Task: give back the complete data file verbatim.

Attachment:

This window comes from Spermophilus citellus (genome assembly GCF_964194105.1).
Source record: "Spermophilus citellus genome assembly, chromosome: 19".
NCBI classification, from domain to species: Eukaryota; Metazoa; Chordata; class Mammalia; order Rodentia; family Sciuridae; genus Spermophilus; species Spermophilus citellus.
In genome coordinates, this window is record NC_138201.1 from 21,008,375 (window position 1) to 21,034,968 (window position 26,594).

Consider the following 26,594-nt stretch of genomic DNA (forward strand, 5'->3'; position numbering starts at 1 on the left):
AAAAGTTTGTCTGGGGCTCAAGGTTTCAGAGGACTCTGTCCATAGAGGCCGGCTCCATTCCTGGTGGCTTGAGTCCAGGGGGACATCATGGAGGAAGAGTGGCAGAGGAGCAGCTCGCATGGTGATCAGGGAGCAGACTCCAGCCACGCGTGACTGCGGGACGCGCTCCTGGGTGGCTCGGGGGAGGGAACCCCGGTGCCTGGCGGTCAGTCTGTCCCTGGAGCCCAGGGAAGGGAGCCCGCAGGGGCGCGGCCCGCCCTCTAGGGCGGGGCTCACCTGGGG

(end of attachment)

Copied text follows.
This window comes from Spermophilus citellus (genome assembly GCF_964194105.1).
Source record: "Spermophilus citellus genome assembly, chromosome: 19".
NCBI classification, from domain to species: Eukaryota; Metazoa; Chordata; class Mammalia; order Rodentia; family Sciuridae; genus Spermophilus; species Spermophilus citellus.
In genome coordinates, this window is record NC_138201.1 from 21,008,375 (window position 1) to 21,034,968 (window position 26,594).

Consider the following 26,594-nt stretch of genomic DNA (forward strand, 5'->3'; position numbering starts at 1 on the left):
AAAAGTTTGTCTGGGGCTCAAGGTTTCAGAGGACTCTGTCCATAGAGGCCGGCTCCATTCCTGGTGGCTTGAGTCCAGGGGGACATCATGGAGGAAGAGTGGCAGAGGAGCAGCTCGCATGGTGATCAGGGAGCAGACTCCAGCCACGCGTGACTGCGGGACGCGCTCCTGGGTGGCTCGGGGGAGGGAACCCCGGTGCCTGGCGGTCAGTCTGTCCCTGGAGCCCAGGGAAGGGAGCCCGCAGGGGCGCGGCCCGCCCTCTAGGGCGGGGCTCACCTGGGG